This was the first time that the Games had been held in Oceania.
Equestrian sports in Stockholm
To allow for the equestrian sports to be held and to avoid the problem of quarantine for horses entering Australia, the Games took place in two different cities (Stockholm and Melbourne), in two different countries (Sweden and Australia), on two different continents (Europe and Oceania) and in two different seasons (June and November). This is the only time in the Games' hundred-year existence that the unity of time and place, as stipulated in the Charter, has not been observed.
The two Germanys under one flag
The International Olympic Committee had great political success in managing to bring together the two Germanys (East and West) within a combined team (EUA) competing under a black, red and yellow flag with the Olympic rings, and with "Ode to Joy" from Beethoven's IX Symphony as their anthem. This practice would take place for the following two editions of the Games.
The first Games boycott
The Soviet invasion of Hungary provoked protests from numerous western countries, and some of them, such as Spain, Switzerland and the Netherlands, withdrew from the Games. On another matter, Egypt, Lebanon and Iraq refused to participate in protest of the Franco-British Suez intervention. And the People's Republic of China refused to participate because of the presence of the Republic of China (Taiwan). This conflict would take 28 years to be resolved.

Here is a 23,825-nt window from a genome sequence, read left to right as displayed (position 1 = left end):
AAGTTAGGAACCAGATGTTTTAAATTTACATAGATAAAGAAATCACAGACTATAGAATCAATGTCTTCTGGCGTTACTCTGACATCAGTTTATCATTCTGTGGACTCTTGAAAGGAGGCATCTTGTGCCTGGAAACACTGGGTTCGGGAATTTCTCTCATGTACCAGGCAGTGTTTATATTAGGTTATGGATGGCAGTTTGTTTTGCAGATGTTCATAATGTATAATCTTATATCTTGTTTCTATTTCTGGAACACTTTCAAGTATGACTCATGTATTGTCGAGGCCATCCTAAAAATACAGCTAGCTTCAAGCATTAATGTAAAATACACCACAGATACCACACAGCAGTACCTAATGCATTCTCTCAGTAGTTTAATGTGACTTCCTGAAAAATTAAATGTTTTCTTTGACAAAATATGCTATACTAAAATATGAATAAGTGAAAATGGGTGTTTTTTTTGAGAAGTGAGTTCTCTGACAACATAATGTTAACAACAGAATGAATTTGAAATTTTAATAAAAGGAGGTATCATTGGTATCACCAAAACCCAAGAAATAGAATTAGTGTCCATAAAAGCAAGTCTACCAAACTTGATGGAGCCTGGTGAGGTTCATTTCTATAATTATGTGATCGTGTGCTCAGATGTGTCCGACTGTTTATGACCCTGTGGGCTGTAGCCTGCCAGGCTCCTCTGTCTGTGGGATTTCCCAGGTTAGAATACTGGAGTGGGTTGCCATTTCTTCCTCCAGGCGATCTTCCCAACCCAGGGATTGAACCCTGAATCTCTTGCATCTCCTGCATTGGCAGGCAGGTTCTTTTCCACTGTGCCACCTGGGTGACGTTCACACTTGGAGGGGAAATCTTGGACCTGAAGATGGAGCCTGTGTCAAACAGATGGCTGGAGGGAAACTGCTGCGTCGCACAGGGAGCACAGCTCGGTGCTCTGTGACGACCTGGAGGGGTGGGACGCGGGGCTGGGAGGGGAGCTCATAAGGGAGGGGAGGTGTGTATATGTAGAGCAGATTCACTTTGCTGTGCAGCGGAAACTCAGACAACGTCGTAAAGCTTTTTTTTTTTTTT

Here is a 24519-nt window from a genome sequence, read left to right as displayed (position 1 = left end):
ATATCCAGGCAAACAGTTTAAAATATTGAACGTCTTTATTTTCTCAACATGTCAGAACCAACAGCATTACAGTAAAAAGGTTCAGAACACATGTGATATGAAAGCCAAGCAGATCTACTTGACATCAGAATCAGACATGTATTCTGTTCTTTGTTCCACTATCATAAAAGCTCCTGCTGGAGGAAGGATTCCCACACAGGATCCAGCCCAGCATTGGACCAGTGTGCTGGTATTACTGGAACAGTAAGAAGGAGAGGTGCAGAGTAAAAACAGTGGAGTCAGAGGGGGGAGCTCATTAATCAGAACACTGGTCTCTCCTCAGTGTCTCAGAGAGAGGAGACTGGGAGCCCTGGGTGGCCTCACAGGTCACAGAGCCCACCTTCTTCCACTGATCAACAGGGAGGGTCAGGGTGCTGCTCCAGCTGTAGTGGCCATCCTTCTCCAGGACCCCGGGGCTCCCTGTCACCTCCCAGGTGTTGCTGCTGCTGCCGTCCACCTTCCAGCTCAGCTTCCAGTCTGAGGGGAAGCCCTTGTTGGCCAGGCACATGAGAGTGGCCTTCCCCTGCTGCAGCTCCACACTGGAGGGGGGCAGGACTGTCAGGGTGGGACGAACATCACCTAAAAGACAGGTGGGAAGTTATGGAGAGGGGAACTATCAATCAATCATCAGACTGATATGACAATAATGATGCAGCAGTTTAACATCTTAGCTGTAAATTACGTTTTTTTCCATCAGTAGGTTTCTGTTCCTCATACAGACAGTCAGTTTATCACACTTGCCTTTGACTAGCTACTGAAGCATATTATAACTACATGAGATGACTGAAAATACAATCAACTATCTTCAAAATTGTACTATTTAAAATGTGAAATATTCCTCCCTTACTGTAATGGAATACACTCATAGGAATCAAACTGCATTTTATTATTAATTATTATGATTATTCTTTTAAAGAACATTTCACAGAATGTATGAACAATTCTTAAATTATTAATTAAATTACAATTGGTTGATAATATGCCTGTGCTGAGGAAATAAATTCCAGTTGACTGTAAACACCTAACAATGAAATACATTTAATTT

All the athletes parading together
The 1956 Games were also marked by an innovation in the Closing Ceremony. Upon the suggestion of John Ian Wing, a Chinese apprentice carpenter living in Australia, it was decided to let all the athletes parade together, rather than by country, as a symbol of world unity.
In fencing, the electric foil was introduced, and in swimming, the semi-automatic, digital-display timing device appeared.
Melbourne 22 November 1956. Opening Ceremony. The Olympic flame is lit.
Official opening of the Games by: HRH the Duke of Edinburgh
Lighting the Olympic Flame by: Ron Clarke (athletics)
Olympic Oath by: John Landy (athletics)
Official Oath by: The officials' oath at an Olympic Summer Games was first sworn in 1972 in Munich.